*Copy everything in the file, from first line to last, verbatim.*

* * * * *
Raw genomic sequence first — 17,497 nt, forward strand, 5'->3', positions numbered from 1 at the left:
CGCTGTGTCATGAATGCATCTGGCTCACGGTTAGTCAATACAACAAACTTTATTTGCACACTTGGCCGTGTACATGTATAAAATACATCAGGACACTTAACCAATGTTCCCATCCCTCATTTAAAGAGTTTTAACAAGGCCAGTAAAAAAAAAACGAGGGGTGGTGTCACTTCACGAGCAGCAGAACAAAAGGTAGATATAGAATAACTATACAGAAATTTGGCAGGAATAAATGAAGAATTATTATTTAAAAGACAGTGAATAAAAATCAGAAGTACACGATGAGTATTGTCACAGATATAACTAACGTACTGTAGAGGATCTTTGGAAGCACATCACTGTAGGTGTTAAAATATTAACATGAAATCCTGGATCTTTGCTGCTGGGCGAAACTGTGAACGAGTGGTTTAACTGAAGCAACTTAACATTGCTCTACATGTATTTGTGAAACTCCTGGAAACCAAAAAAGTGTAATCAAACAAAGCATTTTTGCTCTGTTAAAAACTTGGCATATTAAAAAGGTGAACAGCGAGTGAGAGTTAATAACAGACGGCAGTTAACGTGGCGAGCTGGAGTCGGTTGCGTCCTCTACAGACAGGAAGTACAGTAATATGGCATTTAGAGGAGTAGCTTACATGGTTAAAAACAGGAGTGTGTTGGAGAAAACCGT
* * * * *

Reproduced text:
Raw genomic sequence first — 17,497 nt, forward strand, 5'->3', positions numbered from 1 at the left:
CGCTGTGTCATGAATGCATCTGGCTCACGGTTAGTCAATACAACAAACTTTATTTGCACACTTGGCCGTGTACATGTATAAAATACATCAGGACACTTAACCAATGTTCCCATCCCTCATTTAAAGAGTTTTAACAAGGCCAGTAAAAAAAAAACGAGGGGTGGTGTCACTTCACGAGCAGCAGAACAAAAGGTAGATATAGAATAACTATACAGAAATTTGGCAGGAATAAATGAAGAATTATTATTTAAAAGACAGTGAATAAAAATCAGAAGTACACGATGAGTATTGTCACAGATATAACTAACGTACTGTAGAGGATCTTTGGAAGCACATCACTGTAGGTGTTAAAATATTAACATGAAATCCTGGATCTTTGCTGCTGGGCGAAACTGTGAACGAGTGGTTTAACTGAAGCAACTTAACATTGCTCTACATGTATTTGTGAAACTCCTGGAAACCAAAAAAGTGTAATCAAACAAAGCATTTTTGCTCTGTTAAAAACTTGGCATATTAAAAAGGTGAACAGCGAGTGAGAGTTAATAACAGACGGCAGTTAACGTGGCGAGCTGGAGTCGGTTGCGTCCTCTACAGACAGGAAGTACAGTAATATGGCATTTAGAGGAGTAGCTTACATGGTTAAAAACAGGAGTGTGTTGGAGAAAACCGT